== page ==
Really? We had absolutely nothing to talk about, and it’s only because I am charming as hell, quite funny, and insanely articulate, that we did not sit for 90 minutes saying nothing. This date was not a keeper, yet he thought it was great and wanted to do it again? Perhaps if he quoted the bible in asking me out, but since he didn’t, there was no way.
I told him that while I thought he was lovely, there was no romantic connection for me and I was not interested in going out again. He responded by telling me you don’t always feel a spark after one date and I needed to not be a bitch and go out with him again. Seriously? Calling me a bitch is going to get you blogged about, not a second date. Dick.
Just because someone does not find you attractive does not mean she is a bitch. It just means she is not attracted to you. You could look like George Clooney but if you have nothing to talk about then what good are you? Well, you could be a lot of good if you looked like Clooney so that was a bad example, but my point is being attracted to someone matters.
It does not make me a bitch that I was bored on our date. I am in fact a little bit of a bitch, but certainly was not on the date or the follow up phone call. I was nice and sweet and calling me a bitch is lame and ridiculous Dick. In the end you are not nice, and frankly a schmuck. We are not going out again. Even quotes from the bible can’t help you now.
I am starting to think there may not be a Jewish man in LA who can quote Torah, kiss well, loves kids, and understands how sexy it is to guide me through a doorway. Since Clooney does not know Torah, I must have hope that one day I might get lucky and come across a man who will make my heart flutter, so I am keeping the faith.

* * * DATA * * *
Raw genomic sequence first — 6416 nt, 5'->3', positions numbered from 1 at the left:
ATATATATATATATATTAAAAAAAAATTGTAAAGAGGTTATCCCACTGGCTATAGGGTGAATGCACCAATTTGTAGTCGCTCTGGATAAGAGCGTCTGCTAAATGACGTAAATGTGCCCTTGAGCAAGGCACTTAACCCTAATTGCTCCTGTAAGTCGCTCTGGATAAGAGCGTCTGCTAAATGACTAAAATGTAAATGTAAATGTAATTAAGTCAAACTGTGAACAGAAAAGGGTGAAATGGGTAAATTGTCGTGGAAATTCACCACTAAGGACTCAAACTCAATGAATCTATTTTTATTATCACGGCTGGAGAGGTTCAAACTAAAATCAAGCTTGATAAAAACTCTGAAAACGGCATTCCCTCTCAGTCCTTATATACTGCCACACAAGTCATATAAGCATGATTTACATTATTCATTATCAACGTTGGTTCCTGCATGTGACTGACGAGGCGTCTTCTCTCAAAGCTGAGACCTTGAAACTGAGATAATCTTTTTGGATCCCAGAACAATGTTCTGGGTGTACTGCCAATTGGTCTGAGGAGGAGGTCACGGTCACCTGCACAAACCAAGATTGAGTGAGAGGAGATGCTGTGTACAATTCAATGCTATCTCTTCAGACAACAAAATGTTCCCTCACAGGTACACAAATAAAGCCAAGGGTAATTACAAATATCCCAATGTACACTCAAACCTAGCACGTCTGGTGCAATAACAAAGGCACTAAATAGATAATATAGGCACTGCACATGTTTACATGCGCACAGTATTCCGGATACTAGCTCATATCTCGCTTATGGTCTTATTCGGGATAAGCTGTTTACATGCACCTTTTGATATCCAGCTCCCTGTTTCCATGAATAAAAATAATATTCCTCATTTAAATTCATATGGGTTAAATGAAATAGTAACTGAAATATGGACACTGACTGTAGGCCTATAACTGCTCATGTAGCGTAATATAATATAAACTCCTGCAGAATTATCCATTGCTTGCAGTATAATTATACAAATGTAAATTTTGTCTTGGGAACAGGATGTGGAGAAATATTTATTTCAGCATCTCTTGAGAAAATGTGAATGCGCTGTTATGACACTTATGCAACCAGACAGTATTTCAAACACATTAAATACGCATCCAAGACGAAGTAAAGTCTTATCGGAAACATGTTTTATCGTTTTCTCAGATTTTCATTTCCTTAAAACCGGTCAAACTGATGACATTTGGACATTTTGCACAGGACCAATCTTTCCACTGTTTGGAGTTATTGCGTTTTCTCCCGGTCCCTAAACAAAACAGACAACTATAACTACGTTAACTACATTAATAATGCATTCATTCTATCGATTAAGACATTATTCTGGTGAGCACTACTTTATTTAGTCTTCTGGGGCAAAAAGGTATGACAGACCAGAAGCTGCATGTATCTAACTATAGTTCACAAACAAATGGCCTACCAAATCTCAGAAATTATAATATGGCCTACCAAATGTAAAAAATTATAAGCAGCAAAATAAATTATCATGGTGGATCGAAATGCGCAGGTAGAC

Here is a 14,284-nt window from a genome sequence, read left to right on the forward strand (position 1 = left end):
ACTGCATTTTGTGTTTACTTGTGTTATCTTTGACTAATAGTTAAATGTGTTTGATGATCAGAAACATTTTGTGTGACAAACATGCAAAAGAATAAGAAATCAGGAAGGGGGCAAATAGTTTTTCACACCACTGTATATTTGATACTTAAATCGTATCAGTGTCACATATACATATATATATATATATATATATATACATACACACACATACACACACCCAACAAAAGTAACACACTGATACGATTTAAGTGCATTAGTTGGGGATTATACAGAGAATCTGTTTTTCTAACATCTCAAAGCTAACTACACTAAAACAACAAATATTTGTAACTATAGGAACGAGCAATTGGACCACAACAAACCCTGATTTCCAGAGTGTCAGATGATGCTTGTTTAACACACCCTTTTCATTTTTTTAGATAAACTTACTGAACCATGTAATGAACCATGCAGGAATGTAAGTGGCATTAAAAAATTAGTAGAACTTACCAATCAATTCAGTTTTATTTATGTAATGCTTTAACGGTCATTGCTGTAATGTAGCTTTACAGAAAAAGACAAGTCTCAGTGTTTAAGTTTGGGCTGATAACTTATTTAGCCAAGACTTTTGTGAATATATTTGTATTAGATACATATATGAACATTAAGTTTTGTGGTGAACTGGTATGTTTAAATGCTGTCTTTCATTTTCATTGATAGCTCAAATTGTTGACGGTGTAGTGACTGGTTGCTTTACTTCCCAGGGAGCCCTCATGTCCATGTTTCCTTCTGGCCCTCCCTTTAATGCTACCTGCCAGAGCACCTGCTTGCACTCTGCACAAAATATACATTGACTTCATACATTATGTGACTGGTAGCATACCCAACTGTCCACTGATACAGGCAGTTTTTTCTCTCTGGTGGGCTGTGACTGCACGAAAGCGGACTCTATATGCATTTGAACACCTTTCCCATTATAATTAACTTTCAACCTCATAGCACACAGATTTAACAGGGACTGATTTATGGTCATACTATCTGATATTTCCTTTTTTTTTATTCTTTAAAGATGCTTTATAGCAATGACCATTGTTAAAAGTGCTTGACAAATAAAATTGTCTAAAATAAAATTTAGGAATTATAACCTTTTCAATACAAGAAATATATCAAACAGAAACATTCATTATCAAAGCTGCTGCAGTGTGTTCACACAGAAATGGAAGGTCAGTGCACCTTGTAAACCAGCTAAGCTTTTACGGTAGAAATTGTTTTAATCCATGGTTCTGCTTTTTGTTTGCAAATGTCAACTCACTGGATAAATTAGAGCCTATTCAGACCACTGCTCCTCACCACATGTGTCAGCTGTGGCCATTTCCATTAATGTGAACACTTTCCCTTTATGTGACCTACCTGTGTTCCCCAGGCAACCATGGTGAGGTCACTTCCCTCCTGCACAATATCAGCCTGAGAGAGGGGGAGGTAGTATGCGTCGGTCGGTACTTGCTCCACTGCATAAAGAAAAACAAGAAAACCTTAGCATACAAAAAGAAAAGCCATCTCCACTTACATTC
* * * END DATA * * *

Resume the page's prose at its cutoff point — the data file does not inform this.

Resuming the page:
January 23, 2012 | 9:13 am
Posted by Ilana Angel
This past weekend marked the 3rd anniversary of my son’s Bar Mitzvah. In honor of the day, he was asked to read Torah at Temple. He accepted the invitation and for the past week I have been listening to him practice which has been lovely. It made me wonder, is my Jewish life enough?
When we went to shul on Saturday, I settled into my seat and watched as my son walked around the sanctuary and greeted his friends. When I saw him wearing his tallit and embracing his friends, I was overcome with emotion as I watched my son living his Jewish life.
My son is Jewish by birth, but also Jewish by choice. He has never been made to go to temple, but rather chooses it. I am in awe of myself when I think back to how I put him through 10 years of a private Jewish Day School education with no financial assistance from his dad.
My child’s education is a great accomplishment, and that he has found a level of Judaism that works for him, fills my heart with joy. That I was able to provide this for him is something that I still marvel at. This weekend was a reminder of how important faith is for our children.
I was in services for over two hours and my child knew every song and every prayer. I was so proud of him. While not surprising, yet mortifying to my son, I started crying. It was a profound moment in that it was as if God was telling me that I did a good job with the child in my care.
I am his mother, but he has been placed in my care. It is my responsibility to raise a decent human being who will make the world better, and this weekend I was given a front row seat that I am doing just that. He is a remarkable boy and the best part of my Jewish life.
I sometimes wonder if I am Jewish enough. Should I be more observant? Perhaps be Kosher? At the end of the day my faith is measured by my child. He is Jewish enough. He is following our faith, at his own pace, with pride and a thirst for knowledge. That is enough.
I have provided faith to my son in a way that he has embraced it. That was always my goal. I wanted him to be aware of our religion, the history of our people, and the desire to pass it along to his own family. I have done that and so I don’t need to worry about the choices he will make.
As we left services I asked my son if he wanted a new tallit. He told me he wanted to keep the one he got at his Bar Mitzvah until he passed it along to his son at his Bar Mitzvah. It was a lovely thing for him to say, and I cannot wait for that day. It will be a glorious day indeed.
If my son decides to become a Rabbi, or never go to shul again, my Jewish life will be the same. I have taught him my beliefs, provided him with an education steeped in knowledge and tradition. Who I am as a Jew, is separate from who he is. We can observe differently.